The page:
Sailor tried to save shipmates after collision off Japan until cabin flooded: mother


The mother of a U.S. Navy sailor who survived a direct hit to his sleeping berth during a collision at sea said her son kept diving to try to save his shipmates until the flooded berth began running out of air pockets, while others — believing the ship was under attack — hurried to man the guns.

Mia Sykes, of Raleigh, North Carolina, said Sunday that her 19-year-old son, Brayden Harden, was knocked out of his bunk by the impact and water immediately began filling the berth after the USS Fitzgerald collided with a Philippine-flagged containership four times its size off the Izu Peninsula in Shizuoka Prefecture.

The Coast Guard initially said the collision occurred at 2:20 a.m. Saturday because the Philippine ship had reported it at 2:25 a.m. and said it just happened. After interviewing Filipino crew members, the Coast Guard changed the collision time Monday to 1:30 a.m., when the U.S. Navy said most of the 300 sailors on board would have been sleeping.

Sykes said her son told her that four men in his berth, including those sleeping on bunks above and below him, died, while three died in the berth above his.

“They did what they were trained to do,” said Sykes, who said she hopes her son, from Herrin, Illinois, can come home to be with family as he works through what happened. “You have to realize most of them are 18-, 19- and 20-year-olds living with guilt. But I told him, ‘There’s a reason you’re still here, and make that count.’ “

Vice Adm. Joseph Aucoin, the commander of the U.S. 7th Fleet, also described a harrowing scene as other sailors fought to keep the ship from sinking. Most of the damage was below the waterline, including a large gash near the keel, Aucoin said.

“So the water flow was tremendous, and so there wasn’t a lot of time in those spaces that were open to the sea. And as you can see now, the ship is still listing, so they had to fight the ship to keep it above the surface. It was traumatic,” Aucoin said.

The navy called off the search for seven missing sailors Sunday after divers found a number of bodies in the ship’s flooded compartments, including sleeping quarters, Aucoin said at a news conference at the 7th Fleet’s home base in Yokosuka, Kanagawa Prefecture.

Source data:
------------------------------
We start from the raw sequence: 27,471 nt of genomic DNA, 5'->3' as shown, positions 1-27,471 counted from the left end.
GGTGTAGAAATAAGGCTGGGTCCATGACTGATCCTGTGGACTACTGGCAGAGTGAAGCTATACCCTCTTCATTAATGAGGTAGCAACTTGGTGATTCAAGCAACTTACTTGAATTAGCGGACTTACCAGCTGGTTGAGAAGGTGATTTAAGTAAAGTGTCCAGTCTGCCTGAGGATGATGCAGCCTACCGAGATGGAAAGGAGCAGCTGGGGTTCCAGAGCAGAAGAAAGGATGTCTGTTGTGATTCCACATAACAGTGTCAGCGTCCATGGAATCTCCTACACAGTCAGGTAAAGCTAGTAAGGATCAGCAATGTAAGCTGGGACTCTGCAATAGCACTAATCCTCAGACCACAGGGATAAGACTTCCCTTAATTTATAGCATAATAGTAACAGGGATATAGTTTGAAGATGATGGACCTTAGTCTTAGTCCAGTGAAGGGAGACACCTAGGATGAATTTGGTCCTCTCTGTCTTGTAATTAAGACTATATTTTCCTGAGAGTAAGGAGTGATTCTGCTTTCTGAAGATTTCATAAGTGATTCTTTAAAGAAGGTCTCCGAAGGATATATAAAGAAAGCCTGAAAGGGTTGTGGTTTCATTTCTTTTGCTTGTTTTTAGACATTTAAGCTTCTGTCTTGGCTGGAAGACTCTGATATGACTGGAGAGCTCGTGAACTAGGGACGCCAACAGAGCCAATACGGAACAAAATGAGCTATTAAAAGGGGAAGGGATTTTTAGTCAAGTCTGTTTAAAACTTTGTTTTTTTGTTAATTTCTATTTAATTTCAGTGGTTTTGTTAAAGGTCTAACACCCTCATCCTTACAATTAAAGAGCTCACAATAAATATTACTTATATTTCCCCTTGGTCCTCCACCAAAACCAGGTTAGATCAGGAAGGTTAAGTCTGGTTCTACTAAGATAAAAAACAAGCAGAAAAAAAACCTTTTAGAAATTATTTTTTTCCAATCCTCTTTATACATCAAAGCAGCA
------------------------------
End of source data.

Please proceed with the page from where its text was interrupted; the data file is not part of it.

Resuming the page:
The navy on Monday identified the dead sailors as Dakota Kyle Rigsby, 19, from Palmyra, Virginia; Shingo Alexander Douglass, 25, from San Diego, California; Ngoc T Truong Huynh, 25, from Oakville, Connecticut; Noe Hernandez, 26, from Weslaco, Texas; Carlos Victor Ganzon Sibayan, 23, from Chula Vista, California; Xavier Alec Martin, 24, from Halethorpe, Maryland; and Gary Leo Rehm Jr., 37, from Elyria, Ohio.

Aucoin said one machinery room and two berthing areas for 116 crew members were severely damaged from what he called a significant impact to its side. The destroyer, which was struck on the starboard side, returned to Yokosuka on Saturday evening with the help of tugboats.

The victims might have been killed by the impact of the collision or drowned in the flooding, said navy spokesman Lt. Paul Newell, who led the media on a visit to get a firsthand look at the mangled destroyer.

“The damage was significant,” he said. “This was not a small collision.”

The Fitzgerald’s captain, Cmdr. Bryce Benson, was airlifted from the ship’s deck after daybreak Saturday to a U.S. naval hospital in Yokosuka with a head injury. Two other crew members with cuts and bruises were also flown out by helicopter.

Aucoin wouldn’t speculate on the cause of the collision. Conditions were clear at the time of the collision, though the area is particularly busy with sea traffic.

The damage to the destroyer suggests that the containership, the ACX Crystal, might have slammed into it at a high speed, raising questions about communications between the two vessels in an area where as many as 400 ships pass through every day, according to the Japan Coast Guard. Most congestion occurs in the early hours of the day, and fast currents make it a tricky area that requires experience and skill to navigate.

The ACX Crystal weighs 29,060 tons and is 222 meters long, much larger than the 8,315-ton destroyer.

The containership’s left bow was dented and scraped, but it did not appear to have sustained any major structural damage when it docked in Tokyo Bay late Saturday.

But on Sunday, a group of accident investigators from the transport ministry found damage to the containership that had been hidden under the waterline when it arrived the previous night. Footage from NHK showed a sharp horizontal cut across the bow area that looked like a shark’s mouth. Many scratches were also seen in the frontal area.

The containership was seen making a U-turn before the collision on some ship trackers, a move that has raised questions about what happened. Both Aucoin and the Japan Coast Guard, however, said it was too early to determine what led to the collision.

The Coast Guard questioned crew members of the ACX Crystal, and is treating the incident as a case of possible professional negligence, said Masayuki Obara, a regional Coast Guard official.

All of the ACX Crystal’s 20-member Filipino crew was safe, according to Nippon Yusen K.K., the shipping company that operates the ship.

Prime Minister Shinzo Abe sent a sympathy message to President Donald Trump on Sunday saying: “We are struck by deep sorrow. I express my heartfelt solidarity to America at this difficult time.”

Jennifer Adkison of Granbury, Texas, whose 20-year-old son, Bruce Adkison, a fifth-generation sailor, survived the collision, said in a Facebook message that families are grieving for those who died and trying to get clothing and other items to survivors who lost all their possessions.

“The only other day I have been so overwhelmed with joy to hear my son’s voice was the day he was born,” Adkison said.

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